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Adult children of narcissistic parents: Parenting your own children

(31 Posts)
GoodtoBetter Wed 27-Aug-14 15:08:32


I have just (a week ago) gone NC with my narc mother after I reached my limit of abuse, manipulation and vitriol. My father was an alcoholic and died some years ago.
I'm just about to embark on some psychotherapy about all this and trying to protect my relationships with my own children (terror of turning into her) and wondered if anyone wanted to talk about issues involved with parenting your own kids when one or both of your parents have been this personality type.

MillyDots Wed 27-Aug-14 15:18:20

Hi. It made me a better Mum. I became the Mum I always wanted for

hamptoncourt Wed 27-Aug-14 15:21:35

Hello good I have matching parents, narc mother, dead alcoholic father.

I am so very different from my mother I don't think I have ever feared turning into her or parenting like her. If anything I parent the opposite to her.

Is your mother the engulfing manipulating type or the ignoring detached type?

Mine is an engulfing toxic mass of venom and I am NC with her. Any time I have a major issue with the DC I probably do check myself just to make sure I am not doing anything she might do. I don't manipulate situations or lie to them to suit myself. I am never a martyr, that is probably the behaviour I find the most nauseating, even though it isn't her worst trait.

I very much doubt you are parenting your children like your mother did. Would it help to explain?

The only major advice I an give you is never ever let her anywhere near your DC. I made that mistake and she has poisoned my relationship with my DD almost to breaking point. Just for fun of course.

HumblePieMonster Wed 27-Aug-14 15:21:54

I'm better than my mum but far from perfect.

Poofus Wed 27-Aug-14 15:22:16

It's very, very hard so far. Wish I could say the same as Milly but I'm not there yet. The book "Growing Up Again: parenting ourselves, parenting our children" (IIRC) has helped me think lots of it through, though.

noddyholder Wed 27-Aug-14 15:22:30

Same as millydots I knew as young as 11 or 12 that her parenting was all wrong and I vowed to allow my children if I ever had any to be themselves without judgement or bullying and that is what I have done. In fact I think having my ds and being the parent I am was like a healing for all the abuse(eventually)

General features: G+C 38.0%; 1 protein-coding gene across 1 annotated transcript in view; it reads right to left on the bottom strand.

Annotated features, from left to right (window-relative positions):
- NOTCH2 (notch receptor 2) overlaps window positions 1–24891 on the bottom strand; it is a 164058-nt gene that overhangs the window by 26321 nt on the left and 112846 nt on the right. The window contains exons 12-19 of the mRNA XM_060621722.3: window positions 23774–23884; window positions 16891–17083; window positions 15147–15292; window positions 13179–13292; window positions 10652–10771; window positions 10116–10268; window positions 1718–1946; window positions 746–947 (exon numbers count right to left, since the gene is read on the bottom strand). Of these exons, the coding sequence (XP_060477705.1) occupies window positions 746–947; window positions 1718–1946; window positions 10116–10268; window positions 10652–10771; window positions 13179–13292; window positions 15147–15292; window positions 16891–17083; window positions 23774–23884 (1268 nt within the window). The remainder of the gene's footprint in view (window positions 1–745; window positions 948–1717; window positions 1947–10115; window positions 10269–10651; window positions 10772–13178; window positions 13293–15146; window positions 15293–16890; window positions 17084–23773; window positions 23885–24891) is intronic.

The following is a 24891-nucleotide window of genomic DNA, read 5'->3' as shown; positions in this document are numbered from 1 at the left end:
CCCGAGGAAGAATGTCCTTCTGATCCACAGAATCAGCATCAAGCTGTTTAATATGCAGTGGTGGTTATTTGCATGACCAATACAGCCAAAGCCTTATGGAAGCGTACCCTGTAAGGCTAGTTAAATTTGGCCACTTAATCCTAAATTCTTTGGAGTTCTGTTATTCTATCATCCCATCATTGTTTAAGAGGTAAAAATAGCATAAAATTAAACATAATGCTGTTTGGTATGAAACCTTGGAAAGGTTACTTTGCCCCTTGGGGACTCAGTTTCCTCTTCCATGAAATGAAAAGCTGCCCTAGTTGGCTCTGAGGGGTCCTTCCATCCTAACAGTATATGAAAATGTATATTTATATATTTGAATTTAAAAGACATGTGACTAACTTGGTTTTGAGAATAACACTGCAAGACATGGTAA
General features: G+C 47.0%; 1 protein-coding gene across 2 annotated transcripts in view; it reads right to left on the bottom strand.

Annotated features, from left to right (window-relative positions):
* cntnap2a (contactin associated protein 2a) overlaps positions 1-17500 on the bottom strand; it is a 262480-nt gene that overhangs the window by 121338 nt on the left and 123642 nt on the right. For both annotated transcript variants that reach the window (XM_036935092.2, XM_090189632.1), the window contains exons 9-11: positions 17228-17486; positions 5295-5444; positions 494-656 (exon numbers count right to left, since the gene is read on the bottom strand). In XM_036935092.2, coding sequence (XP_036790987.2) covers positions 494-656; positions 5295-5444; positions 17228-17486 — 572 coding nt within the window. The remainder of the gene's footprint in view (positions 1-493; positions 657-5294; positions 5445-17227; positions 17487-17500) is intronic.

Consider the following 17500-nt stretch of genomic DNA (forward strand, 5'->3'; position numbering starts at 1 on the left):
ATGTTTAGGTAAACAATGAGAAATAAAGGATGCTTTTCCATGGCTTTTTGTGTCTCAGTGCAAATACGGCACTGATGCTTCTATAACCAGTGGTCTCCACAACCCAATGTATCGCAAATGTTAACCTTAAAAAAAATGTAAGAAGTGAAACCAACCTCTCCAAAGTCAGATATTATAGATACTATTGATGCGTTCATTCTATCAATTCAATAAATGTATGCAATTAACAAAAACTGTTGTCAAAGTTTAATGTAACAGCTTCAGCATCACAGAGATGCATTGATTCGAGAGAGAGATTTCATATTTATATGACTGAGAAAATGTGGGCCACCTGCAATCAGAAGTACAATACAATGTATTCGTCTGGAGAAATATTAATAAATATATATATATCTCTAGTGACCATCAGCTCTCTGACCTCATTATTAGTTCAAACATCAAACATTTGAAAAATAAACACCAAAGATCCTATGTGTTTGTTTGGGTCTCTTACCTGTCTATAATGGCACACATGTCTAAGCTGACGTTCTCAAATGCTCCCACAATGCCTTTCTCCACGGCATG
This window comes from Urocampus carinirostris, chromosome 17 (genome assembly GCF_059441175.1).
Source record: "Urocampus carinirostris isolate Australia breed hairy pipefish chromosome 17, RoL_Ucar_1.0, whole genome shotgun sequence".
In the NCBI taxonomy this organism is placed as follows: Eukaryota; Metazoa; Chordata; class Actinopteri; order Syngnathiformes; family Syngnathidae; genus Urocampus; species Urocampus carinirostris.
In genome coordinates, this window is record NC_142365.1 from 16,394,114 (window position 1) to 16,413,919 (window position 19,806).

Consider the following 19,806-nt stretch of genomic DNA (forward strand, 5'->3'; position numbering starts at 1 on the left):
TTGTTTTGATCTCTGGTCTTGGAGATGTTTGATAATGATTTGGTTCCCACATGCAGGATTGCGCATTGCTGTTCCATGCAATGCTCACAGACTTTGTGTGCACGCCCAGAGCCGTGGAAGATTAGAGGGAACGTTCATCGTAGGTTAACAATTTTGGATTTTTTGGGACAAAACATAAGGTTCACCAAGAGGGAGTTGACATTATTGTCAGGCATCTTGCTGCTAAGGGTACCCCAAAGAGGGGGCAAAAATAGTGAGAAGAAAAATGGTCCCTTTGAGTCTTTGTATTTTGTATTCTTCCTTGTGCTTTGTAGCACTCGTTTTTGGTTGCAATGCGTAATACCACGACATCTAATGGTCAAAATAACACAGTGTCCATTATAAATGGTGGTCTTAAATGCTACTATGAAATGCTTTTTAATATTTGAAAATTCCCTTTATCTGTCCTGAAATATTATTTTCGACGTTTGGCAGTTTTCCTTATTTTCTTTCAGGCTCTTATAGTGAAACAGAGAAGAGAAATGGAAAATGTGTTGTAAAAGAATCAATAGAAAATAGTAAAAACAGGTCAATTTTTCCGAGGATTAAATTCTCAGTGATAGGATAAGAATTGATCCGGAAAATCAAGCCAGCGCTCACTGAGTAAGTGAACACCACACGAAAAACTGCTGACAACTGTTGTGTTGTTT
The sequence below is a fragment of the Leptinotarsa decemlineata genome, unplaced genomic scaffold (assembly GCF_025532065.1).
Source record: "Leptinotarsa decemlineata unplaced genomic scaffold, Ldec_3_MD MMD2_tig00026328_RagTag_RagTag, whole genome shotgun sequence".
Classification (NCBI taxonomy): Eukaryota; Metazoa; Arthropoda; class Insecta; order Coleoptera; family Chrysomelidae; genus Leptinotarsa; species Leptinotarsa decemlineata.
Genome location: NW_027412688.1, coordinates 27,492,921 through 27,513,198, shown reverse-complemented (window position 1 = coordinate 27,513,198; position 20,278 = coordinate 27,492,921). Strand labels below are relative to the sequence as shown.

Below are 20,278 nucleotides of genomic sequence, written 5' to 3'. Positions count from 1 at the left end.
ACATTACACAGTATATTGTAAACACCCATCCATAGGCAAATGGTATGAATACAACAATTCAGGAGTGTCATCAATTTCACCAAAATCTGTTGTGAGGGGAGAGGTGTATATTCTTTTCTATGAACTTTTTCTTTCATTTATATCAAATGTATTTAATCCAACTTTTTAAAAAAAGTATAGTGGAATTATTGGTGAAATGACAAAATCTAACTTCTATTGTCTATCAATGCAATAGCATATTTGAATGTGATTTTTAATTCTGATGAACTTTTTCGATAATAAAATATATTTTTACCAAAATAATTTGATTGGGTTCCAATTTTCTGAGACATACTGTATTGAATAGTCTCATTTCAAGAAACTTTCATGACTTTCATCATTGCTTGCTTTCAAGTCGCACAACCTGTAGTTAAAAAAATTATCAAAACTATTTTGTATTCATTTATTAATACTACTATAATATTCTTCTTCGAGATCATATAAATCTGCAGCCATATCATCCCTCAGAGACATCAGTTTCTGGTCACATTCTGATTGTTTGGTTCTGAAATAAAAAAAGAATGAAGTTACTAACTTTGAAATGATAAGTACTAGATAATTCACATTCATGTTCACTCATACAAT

CogitoErgoSometimes Wed 27-Aug-14 15:28:18

You've already got one significant advantage OP which is that you are self aware. Bullies and other abusive people, whether narcissistic or not, rarely are. You will not turn into your mother because you are not her already. Your biggest risk, from personal experience, is over-compensating. You don't want 'vitriol' when dealing with children but you still need to enforce boundaries or you end up with spoilt brats.

If I have a tip it's to identify good parents among people you know and try to model your approach on a combination of them. BTW... expect to get it wrong. That's OK too smile Good luck

GoodtoBetter Wed 27-Aug-14 15:31:29

Oh, I wasn't sure if I'd get any replies!

Hampton my kids are 6 and 3 and sometimes I really struggle with the 6 yo (DS) Feel I'm too hard on him and blow up at him and shout and sometimes even smack, which makes me feel shitter than shit. I apologise afterwards and explain it was wrong of me to do that but it should never happen in the first place.
The 6 yo can be a real drama queen sometimes and since he was tiny has had this thing about pushing boundaries. The drama and the not being able to let something go remind me of my Dm sometimes and it worries me.
My DM is the engulfing, manipulative type.It's taken me 2 years from beginning to see her for what she was to understanding neither I nor the DCs can ever see her again. It's difficult atm as she lives 5 mins away, although she has threatened to move v far away since NC and I'm hoping she will carry out that threat.
She also had favourites, with DS 6 being the fave and DD (3) being ignored.

CogitoErgoSometimes Wed 27-Aug-14 15:38:08

If you've got a 6yo that goes in for annoying attention-seeking behaviour, it could be that you have to try something completely different. One on one time, special projects, giving him extra responsibilities at home that reflect that he is the eldest, more independence. If you reward good behaviour with the extra attention he craves he might not resort so much to dramatics.

I'd be wary of thinking of him as a mini DM as it will cause you to deal with him very negatively. Children who play up are not the same as disruptive childish adults.

losthermind Wed 27-Aug-14 15:40:47

I have had absolutely no contact with my narc mother in 20 months, came to the conclusion that i no longer had to put up with her narc bullshit, I'm nearing 30 years old and have 2 beautiful children whom she also tried to damage. They took their own decision to have no more contact with her after she physically assaulted my son while he stayed the night at hers. I no longer have the anxiety or the feeling of being inferior to her. I have come to my own conclusion that I am obviously a much nicer person than she is, she knows it and hates it. My DC know I'm not perfect but I am nothing like her

Meerka Wed 27-Aug-14 18:32:04

hiya good

I think that those of us with ... interesting ... parents are at risk of this yeah and at risk of either going too far the other way or replicating some behaviours.

Self-awareness is a good first step. Not wanting to be the same sort of parents is the 2nd good step. But it's still not a guarentee. There is a risk (and people who do have good parents are not guarenteed to get it right either, I guess!).

For me Im afraid of, well, quite a lot of things actually - especially since I know for certain that there is the possibility of turning into my biological mother. It's something I'm fighting very hard against and so far (thank god) my stepfather tells me I'm doing it differently. He says I'm much more able to be selfdisciplined that she was.

But the risk is there and when I snap, which I do and occasionally without warning, each time like you I apologise. Even if he's being a little PITA, consistency, warnings and time on the stairs is way better than biting his little head off.